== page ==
|A type of DTM created by generating triangles to connect points that are irregularly spaced. The three points that form each triangle are used to create a plane that is used for interpolation (typically for elevation) between the points.
|A method of measuring distance by observing the time it takes for a laser beam to travel from the scanner, reflect off a surface, and return to the scanner.
|TLS (terrestrial laser scan)
|Laser scans that take place from a momentarily fixed platform, typically tripod based.
|A matrix that is used in linear algebra to translate and rotate point(s) in 3D space. Depending on the type of transformation, the matrix can also include scaling and skewing parameters.
|Uncertainty of measurement
|Parameter, associated with the result of a measurement, which characterizes the dispersion of the values that could reasonably be attributed to the measurand. (ASTM)
In other words, how well you can trust the measurement.
|Universal Transverse Mercator. A coordinate system developed by the US Army Corps of Engineers for horizontal positioning that divides the Earth into sixty zones, representing six degrees of longitude and uses a secant transverse Mercator projection for each zone. .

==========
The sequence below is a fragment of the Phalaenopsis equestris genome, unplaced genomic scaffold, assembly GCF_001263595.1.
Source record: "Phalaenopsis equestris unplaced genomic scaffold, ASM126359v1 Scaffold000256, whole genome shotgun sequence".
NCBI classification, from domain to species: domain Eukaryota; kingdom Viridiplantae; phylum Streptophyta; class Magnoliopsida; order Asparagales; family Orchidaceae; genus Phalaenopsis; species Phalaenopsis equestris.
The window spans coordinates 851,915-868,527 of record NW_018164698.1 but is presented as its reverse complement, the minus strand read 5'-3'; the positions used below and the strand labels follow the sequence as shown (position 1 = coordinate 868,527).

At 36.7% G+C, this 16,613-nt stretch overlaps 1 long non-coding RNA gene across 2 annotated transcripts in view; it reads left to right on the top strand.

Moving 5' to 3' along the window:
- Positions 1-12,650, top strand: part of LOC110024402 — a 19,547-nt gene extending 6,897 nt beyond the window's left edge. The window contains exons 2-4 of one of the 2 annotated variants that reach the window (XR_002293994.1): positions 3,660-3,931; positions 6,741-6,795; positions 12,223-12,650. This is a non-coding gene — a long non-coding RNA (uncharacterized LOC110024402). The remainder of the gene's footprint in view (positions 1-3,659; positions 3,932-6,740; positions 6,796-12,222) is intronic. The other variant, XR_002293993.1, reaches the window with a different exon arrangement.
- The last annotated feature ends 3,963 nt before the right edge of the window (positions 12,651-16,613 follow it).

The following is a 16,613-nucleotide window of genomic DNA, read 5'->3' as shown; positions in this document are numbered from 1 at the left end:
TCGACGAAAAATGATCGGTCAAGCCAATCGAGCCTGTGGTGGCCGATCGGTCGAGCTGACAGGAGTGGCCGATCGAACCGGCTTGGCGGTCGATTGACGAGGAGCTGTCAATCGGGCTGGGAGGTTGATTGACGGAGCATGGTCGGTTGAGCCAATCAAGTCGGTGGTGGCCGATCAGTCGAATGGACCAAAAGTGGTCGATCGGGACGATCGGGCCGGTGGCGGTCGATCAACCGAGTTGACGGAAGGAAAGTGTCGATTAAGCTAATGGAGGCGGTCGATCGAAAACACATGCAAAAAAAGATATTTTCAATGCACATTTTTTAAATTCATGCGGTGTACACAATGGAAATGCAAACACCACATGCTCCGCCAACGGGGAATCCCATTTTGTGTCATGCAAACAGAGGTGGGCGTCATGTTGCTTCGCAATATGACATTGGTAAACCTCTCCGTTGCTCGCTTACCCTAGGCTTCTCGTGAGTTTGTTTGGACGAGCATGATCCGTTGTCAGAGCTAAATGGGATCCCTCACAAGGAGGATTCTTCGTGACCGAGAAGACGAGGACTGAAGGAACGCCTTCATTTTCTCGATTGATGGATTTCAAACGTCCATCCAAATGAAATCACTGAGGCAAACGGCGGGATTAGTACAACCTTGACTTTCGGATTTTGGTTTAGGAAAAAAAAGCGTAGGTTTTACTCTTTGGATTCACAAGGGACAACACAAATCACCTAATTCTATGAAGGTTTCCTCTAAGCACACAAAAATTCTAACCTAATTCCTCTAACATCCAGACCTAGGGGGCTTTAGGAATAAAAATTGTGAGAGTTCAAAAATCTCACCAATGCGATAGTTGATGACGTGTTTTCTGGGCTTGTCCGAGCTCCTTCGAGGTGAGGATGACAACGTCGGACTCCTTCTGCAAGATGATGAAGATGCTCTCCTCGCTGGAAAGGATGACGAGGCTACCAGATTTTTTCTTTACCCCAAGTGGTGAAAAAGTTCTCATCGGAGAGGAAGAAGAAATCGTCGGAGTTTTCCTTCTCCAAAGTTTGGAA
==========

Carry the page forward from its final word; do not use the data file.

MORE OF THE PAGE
|Verification that data meets certain criteria.
|VDOP (vertical dilution of precision)
|An indicator of how well a satellite receiver can be vertically located in 3D space based on the geometry of over-head satellites.
|Areas within a point cloud which were not well detailed, typically due to blocking of the scanner line of sight.
|VRS (virtual reference station)
|A method of assigning a virtual base station near the survey location to permit RTK corrections along short baselines.
|See Full Waveform.
|Any combination of these letters may be used to define a scanner file format, represented by X, Y, and Z point coordinates, (R)ed, (G)reen, (B)lue color values assigned to the point, and (I)ntensity value assigned to the point.
|Rotation about the Z axis in a Cartesian coordinate system.